Have a Clear Sleeping Area

A clear sleeping area is just as important as a firm one. Anything in your baby’s crib could be a potential suffocation hazard. It is best practice having your baby’s sleep to just let it be your baby and a firm mattress.

Keep Baby Cool

Overheating can be terrible for a baby. While as adults we may just move a blanket away, a baby can’t do that, and their body can’t handle it. Keep your baby at a comfortable temperature. With lighter blankets and light weight sleepers like our knotted gowns.

Swaddling

Swaddling is one of the best and safest ways to get your baby ready for bed. Not only does it simulate the conditions of the womb, but it keeps your baby safe from unsupervised movement.

Plan When Traveling

If you need to travel with your newborn, you have to make sure that you adhere to the conditions of this list. That means you have to plan ahead. See if where you are going has accommodations for rent, or considering bringing a portable bassinet.

Move Sleeping Baby To Crib or Bassinet Right Away

A baby can tend to fall asleep anywhere: in a car seat, eating, tummy time, and so on. When you notice your baby has fallen asleep, get your baby to his or her crib as soon as you can. Lay your baby on their back in the obstruction free crib. Making sure your baby is always sleeping in this safe position will reduce the risk of SIDS.

Sleep In The Same Room

Keeping an eye on your baby is extremely important. One of the best ways to do this at night is have your baby sleep with you in the same room for at least six months. Don’t allow your baby to sleep in your bed with you! Adult beds can be dangerous enough, but you can be too when you sleep. Always have your baby sleep in a crib or bassinet. Speaking of which...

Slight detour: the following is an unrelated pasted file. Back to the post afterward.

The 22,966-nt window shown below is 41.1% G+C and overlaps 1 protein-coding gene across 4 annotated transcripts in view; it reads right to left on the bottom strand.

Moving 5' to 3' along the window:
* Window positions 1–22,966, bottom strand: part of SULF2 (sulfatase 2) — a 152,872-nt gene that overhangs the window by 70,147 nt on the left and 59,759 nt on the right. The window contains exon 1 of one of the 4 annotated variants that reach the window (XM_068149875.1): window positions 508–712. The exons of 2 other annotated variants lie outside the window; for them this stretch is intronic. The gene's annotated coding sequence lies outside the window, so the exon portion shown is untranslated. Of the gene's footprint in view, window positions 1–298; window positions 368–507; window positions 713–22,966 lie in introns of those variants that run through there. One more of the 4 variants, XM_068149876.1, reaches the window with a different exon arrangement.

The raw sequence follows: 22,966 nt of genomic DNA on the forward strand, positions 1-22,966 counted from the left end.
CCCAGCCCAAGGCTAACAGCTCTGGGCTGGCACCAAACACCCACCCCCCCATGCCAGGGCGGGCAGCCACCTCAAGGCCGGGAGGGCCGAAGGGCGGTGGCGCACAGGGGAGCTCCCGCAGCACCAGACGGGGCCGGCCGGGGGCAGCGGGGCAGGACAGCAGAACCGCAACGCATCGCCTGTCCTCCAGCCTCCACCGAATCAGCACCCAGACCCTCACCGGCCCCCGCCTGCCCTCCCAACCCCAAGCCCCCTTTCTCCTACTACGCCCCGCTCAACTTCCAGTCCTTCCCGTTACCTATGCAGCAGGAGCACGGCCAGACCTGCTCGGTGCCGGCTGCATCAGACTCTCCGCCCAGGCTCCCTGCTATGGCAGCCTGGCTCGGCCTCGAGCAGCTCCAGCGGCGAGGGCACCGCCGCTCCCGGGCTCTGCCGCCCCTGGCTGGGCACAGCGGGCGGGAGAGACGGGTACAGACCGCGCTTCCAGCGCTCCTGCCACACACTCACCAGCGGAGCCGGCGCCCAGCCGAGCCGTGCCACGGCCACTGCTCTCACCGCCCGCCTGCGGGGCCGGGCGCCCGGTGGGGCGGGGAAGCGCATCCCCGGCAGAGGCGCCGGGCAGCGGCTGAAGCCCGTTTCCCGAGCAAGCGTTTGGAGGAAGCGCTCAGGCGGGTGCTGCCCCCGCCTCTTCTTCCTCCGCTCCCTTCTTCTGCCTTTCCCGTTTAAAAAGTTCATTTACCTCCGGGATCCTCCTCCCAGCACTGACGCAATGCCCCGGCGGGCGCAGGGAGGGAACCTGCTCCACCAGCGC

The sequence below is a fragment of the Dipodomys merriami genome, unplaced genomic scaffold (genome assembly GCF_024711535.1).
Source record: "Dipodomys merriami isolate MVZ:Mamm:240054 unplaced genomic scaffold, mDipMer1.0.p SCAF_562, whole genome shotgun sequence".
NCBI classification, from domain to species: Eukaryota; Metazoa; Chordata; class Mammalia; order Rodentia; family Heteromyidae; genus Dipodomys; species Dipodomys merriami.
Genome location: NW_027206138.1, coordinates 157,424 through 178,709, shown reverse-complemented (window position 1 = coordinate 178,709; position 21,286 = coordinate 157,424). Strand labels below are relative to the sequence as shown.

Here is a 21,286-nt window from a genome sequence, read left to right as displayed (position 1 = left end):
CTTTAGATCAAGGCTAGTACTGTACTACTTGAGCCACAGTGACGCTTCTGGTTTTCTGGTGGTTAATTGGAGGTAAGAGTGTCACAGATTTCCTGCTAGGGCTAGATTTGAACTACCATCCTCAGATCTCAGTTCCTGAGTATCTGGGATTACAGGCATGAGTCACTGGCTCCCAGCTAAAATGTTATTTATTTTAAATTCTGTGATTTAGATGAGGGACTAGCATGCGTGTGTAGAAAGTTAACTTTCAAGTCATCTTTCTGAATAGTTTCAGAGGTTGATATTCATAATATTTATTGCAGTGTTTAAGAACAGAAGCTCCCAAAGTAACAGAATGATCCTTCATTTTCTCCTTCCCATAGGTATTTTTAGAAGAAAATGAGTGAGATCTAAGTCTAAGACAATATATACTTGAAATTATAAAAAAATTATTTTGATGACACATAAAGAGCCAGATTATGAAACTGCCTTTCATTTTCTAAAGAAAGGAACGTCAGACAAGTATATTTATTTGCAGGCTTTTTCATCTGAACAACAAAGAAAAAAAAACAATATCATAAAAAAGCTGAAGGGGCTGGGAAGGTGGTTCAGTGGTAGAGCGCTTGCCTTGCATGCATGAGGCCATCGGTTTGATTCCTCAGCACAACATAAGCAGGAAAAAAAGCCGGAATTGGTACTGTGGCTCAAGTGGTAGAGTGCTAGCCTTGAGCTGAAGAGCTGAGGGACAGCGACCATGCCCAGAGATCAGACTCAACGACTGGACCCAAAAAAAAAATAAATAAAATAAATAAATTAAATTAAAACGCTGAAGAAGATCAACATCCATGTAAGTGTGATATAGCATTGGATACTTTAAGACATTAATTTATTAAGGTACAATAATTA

Baby Must Sleep Alone

While you may want to sleep with your baby to be protective, or even if it’s cute for a sibling or family pet to sleep with your baby, it really is not safe. When you or someone else sleeps with your baby, you run the risk of rolling around and causing potential suffocation. For a baby to be sleeping with someone else, that also means they are probably not on a firm surface free from other items. Be safe.

Breast Feed

If possible, try to breastfeed your baby for at least six months. It will reduce the risk of SIDS.

Allow a Pacifier

A pacifier can be a good risk reducer, but don’t allow it to have any type of strap or string on it. If you’re breastfeeding, wait until your baby is about 3 to 4 weeks old before introducing a pacifier.

Keep Up With Doctor Visits

Visiting the doctor regularly is always good for you baby. You can always talk to them about any abnormalities and differences in behavior. Doctors also may notice something you may have not.

Vaccines

There is no evidence that shows getting your baby immunized increases SIDS, so make sure you get it done.

Avoid Anti-SIDS Devices or “Sleep Safe”

You may have come across some products that claim to help with these conditions and more. If you have read the rest of this list, you can probably deduce that those go against what we talked about. Any addition to your baby’s sleeping space is a risk for suffocation

Sudden Infant Death Syndrome is a scary and serious thing. Following these 20 steps will greatly reduce the risk of SIDS for your baby. Always be safe and make note of any changes in behavior your baby may show. Tell a doctor immediately if you notice anything.